Thursday, September 17, 2009

On being outed

You could scarcely have spent any time here without knowing that I am busy with a Masters' degree programme. The journey is taking far longer than I had hoped, largely due to a pothole in the road that could have swallowed a Landrover!

I have mentioned that I am busy working on my dissertation. I have even mentioned that it is to be delivered in an online format.

What I haven't mentioned... yet... is that the university withdrew its approval of the online format for dissertations. It's got to be the blue bound A4 thingummy or nothing. However, they offered me the alternative of submitting my online work as a 'major project' instead. The down side is that I now have to write an additional 3000 word paper in support of my project. This is all due to be handed in on 1 October.

What I also have never before done, was share the url for this (ahem) masterpiece. When I suddenly found it being bandied about on Twitter yesterday, I quite literally nearly fainted. I hadn't exactly been keeping it a secret. I just wasn't ready for it to be formally unveiled. I mean, it isn't even finished yet! But someone found it, the way we web 2.0 types do, and tweeted a link to it. Next thing I knew, it was being RT-ed (retweeted) hither and yon.

So, for what it's worth (and it genuinely isn't finished yet), here is the link to Karyn Romeis's Major Project. The discussion pages will be opened once the university has done its thing and graded me one way or t'other. Then you can have your say and tear the thing to shreds if you so desire. I probably won't look at it again for several months after submission while I remember what my family looks like and rediscover the meaning of the term 'leisure time'.

I'm feeling incredibly adventurous here, I hope you know, and my heart is in my mouth!

15 comments:

V Yonkers said...

I feel your pain! I'm always afraid the university is going to change their policies before I complete my dissertation.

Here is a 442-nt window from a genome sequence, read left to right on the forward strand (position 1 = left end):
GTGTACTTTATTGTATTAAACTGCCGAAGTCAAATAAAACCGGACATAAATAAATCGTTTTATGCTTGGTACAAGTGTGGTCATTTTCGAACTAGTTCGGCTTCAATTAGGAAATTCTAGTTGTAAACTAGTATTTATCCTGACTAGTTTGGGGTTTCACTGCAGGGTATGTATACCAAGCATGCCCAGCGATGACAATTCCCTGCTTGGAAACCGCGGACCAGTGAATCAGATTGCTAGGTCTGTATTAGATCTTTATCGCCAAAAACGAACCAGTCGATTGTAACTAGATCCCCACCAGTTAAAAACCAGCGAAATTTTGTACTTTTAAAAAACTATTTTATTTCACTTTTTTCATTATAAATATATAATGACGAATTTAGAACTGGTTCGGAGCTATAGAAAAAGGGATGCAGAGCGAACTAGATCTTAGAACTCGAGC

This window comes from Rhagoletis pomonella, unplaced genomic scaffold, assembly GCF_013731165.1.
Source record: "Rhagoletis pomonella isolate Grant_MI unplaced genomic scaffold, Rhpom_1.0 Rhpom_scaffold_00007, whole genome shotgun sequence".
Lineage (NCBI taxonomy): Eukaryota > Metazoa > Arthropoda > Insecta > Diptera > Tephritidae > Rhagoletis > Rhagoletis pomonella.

New Literacies Questor said...

Hi Karyn from Pietermaritzburg South Africa. So encouraging you can submit your thesis in digital format: I am doing MEd on Adolescent New Literacies and tried (not that hard) to get permission for me to do same. Your success inspires me to persevere. Adrienne Watson

Karyn Romeis said...

@Virginia Well they'd better not change them again. It'll be the death of me! I've already earned myself a stonking cold from doing stupid things to my immune system.

@Adrienne All the best with that. In the end, I had to opt for a 'major project' rather than a 'dissertation' but it earns me the same number of credits. I assume that your rading list already includes Sonia Livingston's Young People and New Media and John Battelle's The Search?

New Literacies Questor said...

Hi Karyn, thanks for those refs. No, not yet on my reading list; will pursue though, thanks. I'm enjoying navigating my way round your 'digital presence'. Best. Adrienne

Karyn Romeis said...

@adrienne yeah ... About that... During the course of my research, my digital footprint has grown huge. Sorry

New Literacies Questor said...

Hi Karyn, see you describe yourself as an 'expat native of a third world country': not my own dear ol' SA, is it? As for having a large digital footprint, I thought that was part of the point? Adrienne

Karyn Romeis said...

@adrienne it is indeed South Africa! Ek's mos half boer! I wouldn't say that the large digital footprint was the point. It's an inevitable result of the forging of connections - more means than end.

New Literacies Questor said...